HIV rates in Ireland are reportedly almost double the European average, according to the latest statistics.
The number of people in the country suffering from the disease is at the highest it's been since the AIDS epidemic of the 1980s.
476 new HIV diagnoses have been made so far this year, which is up from 447 in 2018, according to the Irish Mirror.
In an attempt to tackle the issue, the PrEP prevention programme was introduced in Ireland last month.
PrEP, or pre-exposure prophylaxis, is an HIV prevention method in which people who don't have HIV take HIV medicine daily to reduce their risk of getting HIV if they are exposed to the virus.
When it's rolled out in full at the start of next year, it will provide those who enrol with free screenings and prescriptions to those who need them.
To mark World AIDS Day on Sunday, Health Minister Simon Harris paid tribute to the partnerships between service providers and community groups which have helped to introduce PrEP, and help Ireland to sign to a global HIV Fast Track Cities initiative.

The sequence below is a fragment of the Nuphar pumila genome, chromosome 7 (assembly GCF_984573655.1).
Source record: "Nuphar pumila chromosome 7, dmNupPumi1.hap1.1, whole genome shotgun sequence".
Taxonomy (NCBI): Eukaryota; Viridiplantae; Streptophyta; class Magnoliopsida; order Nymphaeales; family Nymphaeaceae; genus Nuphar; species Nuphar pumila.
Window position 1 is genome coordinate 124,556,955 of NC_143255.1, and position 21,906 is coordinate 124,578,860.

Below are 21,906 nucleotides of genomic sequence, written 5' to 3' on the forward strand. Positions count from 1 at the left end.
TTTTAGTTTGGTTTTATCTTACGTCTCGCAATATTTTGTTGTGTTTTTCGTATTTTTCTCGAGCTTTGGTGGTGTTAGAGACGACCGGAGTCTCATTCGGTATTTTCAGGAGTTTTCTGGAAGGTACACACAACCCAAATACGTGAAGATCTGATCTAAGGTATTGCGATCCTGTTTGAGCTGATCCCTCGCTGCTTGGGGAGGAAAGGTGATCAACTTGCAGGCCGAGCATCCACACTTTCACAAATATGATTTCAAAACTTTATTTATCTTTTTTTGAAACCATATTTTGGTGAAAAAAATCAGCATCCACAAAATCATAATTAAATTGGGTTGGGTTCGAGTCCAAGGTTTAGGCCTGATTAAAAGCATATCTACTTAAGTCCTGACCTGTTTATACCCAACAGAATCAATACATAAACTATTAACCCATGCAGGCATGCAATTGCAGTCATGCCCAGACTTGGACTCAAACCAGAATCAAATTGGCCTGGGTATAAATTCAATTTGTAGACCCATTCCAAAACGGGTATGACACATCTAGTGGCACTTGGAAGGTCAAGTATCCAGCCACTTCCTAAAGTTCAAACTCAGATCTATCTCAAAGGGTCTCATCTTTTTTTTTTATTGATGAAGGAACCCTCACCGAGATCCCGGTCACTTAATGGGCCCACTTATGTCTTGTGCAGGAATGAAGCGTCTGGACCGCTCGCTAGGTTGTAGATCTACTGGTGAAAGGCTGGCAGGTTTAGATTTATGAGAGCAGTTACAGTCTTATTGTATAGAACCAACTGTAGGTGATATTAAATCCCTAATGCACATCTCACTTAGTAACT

"Today is a day when we take stock of where we are in the fight against HIV," Harris said.
"The most significant development in 2019 was, of course, the start of a PrEP programme which will reduce the number of people who contract HIV in future.
Minister for Health Promotion Catherine Byrne insists the government needs to be doing more to reduce the stigma surrounding the disease.
"This is a landmark programme and a welcome addition," she said.
"This day provides us with an opportunity to remember those who have been lost to AIDS-related illnesses, and to remind ourselves of the need to keep focusing on what we can do to strengthen our efforts in prevention and support for those living with HIV."